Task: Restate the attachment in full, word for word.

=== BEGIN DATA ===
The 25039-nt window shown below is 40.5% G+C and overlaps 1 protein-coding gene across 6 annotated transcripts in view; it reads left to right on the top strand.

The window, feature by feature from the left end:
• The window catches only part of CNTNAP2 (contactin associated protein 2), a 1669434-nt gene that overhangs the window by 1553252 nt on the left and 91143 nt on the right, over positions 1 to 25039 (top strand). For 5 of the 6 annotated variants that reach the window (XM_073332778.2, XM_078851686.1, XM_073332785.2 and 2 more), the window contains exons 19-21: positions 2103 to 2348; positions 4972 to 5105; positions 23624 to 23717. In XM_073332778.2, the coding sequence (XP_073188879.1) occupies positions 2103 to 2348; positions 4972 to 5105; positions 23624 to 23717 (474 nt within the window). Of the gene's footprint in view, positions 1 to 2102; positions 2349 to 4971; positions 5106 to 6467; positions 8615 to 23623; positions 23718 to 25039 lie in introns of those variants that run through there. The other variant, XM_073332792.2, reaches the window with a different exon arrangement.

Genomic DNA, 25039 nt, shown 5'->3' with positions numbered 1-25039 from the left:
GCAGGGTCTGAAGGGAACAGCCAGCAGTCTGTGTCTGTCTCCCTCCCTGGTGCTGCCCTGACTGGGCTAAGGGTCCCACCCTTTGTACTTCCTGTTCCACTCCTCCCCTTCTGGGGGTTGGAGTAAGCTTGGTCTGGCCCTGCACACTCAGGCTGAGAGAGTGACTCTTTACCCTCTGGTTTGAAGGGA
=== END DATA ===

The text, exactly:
The 25039-nt window shown below is 40.5% G+C and overlaps 1 protein-coding gene across 6 annotated transcripts in view; it reads left to right on the top strand.

The window, feature by feature from the left end:
• The window catches only part of CNTNAP2 (contactin associated protein 2), a 1669434-nt gene that overhangs the window by 1553252 nt on the left and 91143 nt on the right, over positions 1 to 25039 (top strand). For 5 of the 6 annotated variants that reach the window (XM_073332778.2, XM_078851686.1, XM_073332785.2 and 2 more), the window contains exons 19-21: positions 2103 to 2348; positions 4972 to 5105; positions 23624 to 23717. In XM_073332778.2, the coding sequence (XP_073188879.1) occupies positions 2103 to 2348; positions 4972 to 5105; positions 23624 to 23717 (474 nt within the window). Of the gene's footprint in view, positions 1 to 2102; positions 2349 to 4971; positions 5106 to 6467; positions 8615 to 23623; positions 23718 to 25039 lie in introns of those variants that run through there. The other variant, XM_073332792.2, reaches the window with a different exon arrangement.

Genomic DNA, 25039 nt, shown 5'->3' with positions numbered 1-25039 from the left:
GCAGGGTCTGAAGGGAACAGCCAGCAGTCTGTGTCTGTCTCCCTCCCTGGTGCTGCCCTGACTGGGCTAAGGGTCCCACCCTTTGTACTTCCTGTTCCACTCCTCCCCTTCTGGGGGTTGGAGTAAGCTTGGTCTGGCCCTGCACACTCAGGCTGAGAGAGTGACTCTTTACCCTCTGGTTTGAAGGGA